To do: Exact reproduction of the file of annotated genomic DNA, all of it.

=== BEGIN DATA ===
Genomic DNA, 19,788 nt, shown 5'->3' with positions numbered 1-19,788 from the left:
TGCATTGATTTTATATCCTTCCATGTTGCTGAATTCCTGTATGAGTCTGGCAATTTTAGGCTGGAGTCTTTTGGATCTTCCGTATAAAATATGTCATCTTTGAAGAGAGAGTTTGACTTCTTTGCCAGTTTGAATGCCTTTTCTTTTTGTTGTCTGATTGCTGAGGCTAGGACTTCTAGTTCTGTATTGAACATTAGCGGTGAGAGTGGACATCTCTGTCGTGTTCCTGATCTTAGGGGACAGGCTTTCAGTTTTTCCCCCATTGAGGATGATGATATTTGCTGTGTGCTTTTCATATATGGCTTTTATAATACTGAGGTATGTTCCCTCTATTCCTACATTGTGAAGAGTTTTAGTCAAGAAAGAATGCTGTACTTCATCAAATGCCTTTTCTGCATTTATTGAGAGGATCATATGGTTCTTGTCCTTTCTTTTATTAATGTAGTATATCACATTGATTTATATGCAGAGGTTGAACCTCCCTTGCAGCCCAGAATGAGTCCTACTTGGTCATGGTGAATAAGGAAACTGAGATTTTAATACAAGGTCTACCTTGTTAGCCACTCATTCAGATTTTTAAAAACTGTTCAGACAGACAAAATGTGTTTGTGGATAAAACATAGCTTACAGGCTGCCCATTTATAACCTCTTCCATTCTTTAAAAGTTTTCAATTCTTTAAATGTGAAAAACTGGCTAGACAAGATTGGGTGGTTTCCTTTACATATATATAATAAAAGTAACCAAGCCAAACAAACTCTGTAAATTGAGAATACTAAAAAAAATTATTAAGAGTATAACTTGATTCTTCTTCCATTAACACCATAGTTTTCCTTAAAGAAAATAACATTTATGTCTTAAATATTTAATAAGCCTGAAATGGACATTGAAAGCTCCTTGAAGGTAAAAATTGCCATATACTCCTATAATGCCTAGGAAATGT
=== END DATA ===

Genomic DNA, 19,788 nt, shown 5'->3' with positions numbered 1-19,788 from the left:
TGCATTGATTTTATATCCTTCCATGTTGCTGAATTCCTGTATGAGTCTGGCAATTTTAGGCTGGAGTCTTTTGGATCTTCCGTATAAAATATGTCATCTTTGAAGAGAGAGTTTGACTTCTTTGCCAGTTTGAATGCCTTTTCTTTTTGTTGTCTGATTGCTGAGGCTAGGACTTCTAGTTCTGTATTGAACATTAGCGGTGAGAGTGGACATCTCTGTCGTGTTCCTGATCTTAGGGGACAGGCTTTCAGTTTTTCCCCCATTGAGGATGATGATATTTGCTGTGTGCTTTTCATATATGGCTTTTATAATACTGAGGTATGTTCCCTCTATTCCTACATTGTGAAGAGTTTTAGTCAAGAAAGAATGCTGTACTTCATCAAATGCCTTTTCTGCATTTATTGAGAGGATCATATGGTTCTTGTCCTTTCTTTTATTAATGTAGTATATCACATTGATTTATATGCAGAGGTTGAACCTCCCTTGCAGCCCAGAATGAGTCCTACTTGGTCATGGTGAATAAGGAAACTGAGATTTTAATACAAGGTCTACCTTGTTAGCCACTCATTCAGATTTTTAAAAACTGTTCAGACAGACAAAATGTGTTTGTGGATAAAACATAGCTTACAGGCTGCCCATTTATAACCTCTTCCATTCTTTAAAAGTTTTCAATTCTTTAAATGTGAAAAACTGGCTAGACAAGATTGGGTGGTTTCCTTTACATATATATAATAAAAGTAACCAAGCCAAACAAACTCTGTAAATTGAGAATACTAAAAAAAATTATTAAGAGTATAACTTGATTCTTCTTCCATTAACACCATAGTTTTCCTTAAAGAAAATAACATTTATGTCTTAAATATTTAATAAGCCTGAAATGGACATTGAAAGCTCCTTGAAGGTAAAAATTGCCATATACTCCTATAATGCCTAGGAAATGT